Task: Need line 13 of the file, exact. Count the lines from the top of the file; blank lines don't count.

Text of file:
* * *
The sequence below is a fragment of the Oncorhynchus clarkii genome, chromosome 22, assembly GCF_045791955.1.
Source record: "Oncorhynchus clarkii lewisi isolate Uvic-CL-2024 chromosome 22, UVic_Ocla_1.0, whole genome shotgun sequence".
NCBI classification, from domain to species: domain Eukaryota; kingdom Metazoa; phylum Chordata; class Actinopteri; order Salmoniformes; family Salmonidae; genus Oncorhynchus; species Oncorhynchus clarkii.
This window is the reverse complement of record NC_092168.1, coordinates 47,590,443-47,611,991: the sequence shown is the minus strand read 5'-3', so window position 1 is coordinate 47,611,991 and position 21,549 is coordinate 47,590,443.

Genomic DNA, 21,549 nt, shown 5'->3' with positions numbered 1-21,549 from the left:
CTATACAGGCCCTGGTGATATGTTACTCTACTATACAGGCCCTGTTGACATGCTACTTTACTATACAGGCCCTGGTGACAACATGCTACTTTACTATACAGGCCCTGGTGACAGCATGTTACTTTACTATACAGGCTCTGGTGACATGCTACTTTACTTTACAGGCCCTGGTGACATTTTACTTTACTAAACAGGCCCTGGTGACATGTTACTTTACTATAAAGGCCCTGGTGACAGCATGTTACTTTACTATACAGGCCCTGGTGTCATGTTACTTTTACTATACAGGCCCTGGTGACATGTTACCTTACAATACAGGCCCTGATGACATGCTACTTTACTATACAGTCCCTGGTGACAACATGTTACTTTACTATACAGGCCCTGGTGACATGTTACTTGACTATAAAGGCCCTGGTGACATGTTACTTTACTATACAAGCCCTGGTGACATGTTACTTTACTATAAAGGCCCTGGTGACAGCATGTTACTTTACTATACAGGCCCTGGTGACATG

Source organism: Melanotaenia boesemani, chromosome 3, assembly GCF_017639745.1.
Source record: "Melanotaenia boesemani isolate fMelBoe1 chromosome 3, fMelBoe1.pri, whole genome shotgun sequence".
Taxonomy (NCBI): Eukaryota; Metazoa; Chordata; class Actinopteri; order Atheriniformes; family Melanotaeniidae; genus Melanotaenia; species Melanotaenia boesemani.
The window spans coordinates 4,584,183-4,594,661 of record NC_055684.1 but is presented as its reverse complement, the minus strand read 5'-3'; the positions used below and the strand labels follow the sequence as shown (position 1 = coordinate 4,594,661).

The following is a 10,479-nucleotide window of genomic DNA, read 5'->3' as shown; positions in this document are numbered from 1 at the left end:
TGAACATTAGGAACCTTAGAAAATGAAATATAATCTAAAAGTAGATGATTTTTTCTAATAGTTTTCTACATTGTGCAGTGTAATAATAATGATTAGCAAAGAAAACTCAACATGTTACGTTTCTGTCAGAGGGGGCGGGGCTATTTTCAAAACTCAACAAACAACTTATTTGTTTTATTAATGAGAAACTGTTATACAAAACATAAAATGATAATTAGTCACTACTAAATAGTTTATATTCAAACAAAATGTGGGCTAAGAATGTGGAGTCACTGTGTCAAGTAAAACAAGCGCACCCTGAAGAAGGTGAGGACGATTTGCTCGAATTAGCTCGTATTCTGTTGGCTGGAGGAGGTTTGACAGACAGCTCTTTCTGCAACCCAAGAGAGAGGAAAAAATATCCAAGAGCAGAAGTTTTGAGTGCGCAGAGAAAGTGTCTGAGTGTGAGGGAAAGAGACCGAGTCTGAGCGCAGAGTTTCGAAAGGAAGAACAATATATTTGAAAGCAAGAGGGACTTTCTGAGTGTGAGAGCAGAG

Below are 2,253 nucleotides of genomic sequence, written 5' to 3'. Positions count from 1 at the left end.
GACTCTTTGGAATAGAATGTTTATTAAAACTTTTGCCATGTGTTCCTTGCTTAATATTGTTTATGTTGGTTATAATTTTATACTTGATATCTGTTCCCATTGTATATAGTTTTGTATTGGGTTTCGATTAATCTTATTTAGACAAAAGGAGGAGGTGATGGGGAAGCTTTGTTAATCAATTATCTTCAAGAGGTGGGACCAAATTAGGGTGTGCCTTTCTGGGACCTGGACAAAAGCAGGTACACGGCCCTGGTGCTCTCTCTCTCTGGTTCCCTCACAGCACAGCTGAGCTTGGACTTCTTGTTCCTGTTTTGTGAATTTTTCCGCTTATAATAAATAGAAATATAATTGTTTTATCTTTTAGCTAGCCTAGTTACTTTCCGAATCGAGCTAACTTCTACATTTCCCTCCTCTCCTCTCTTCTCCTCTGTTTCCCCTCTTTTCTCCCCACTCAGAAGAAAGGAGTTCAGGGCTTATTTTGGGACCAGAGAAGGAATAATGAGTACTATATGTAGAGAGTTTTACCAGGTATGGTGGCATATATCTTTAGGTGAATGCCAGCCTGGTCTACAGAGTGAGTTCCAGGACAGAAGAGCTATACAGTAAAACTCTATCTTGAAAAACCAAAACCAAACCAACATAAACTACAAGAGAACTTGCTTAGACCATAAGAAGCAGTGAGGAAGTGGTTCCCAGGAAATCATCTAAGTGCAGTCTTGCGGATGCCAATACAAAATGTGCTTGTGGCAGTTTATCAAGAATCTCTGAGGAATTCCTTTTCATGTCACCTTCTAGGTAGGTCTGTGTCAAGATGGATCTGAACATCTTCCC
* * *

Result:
Below are 2,253 nucleotides of genomic sequence, written 5' to 3'. Positions count from 1 at the left end.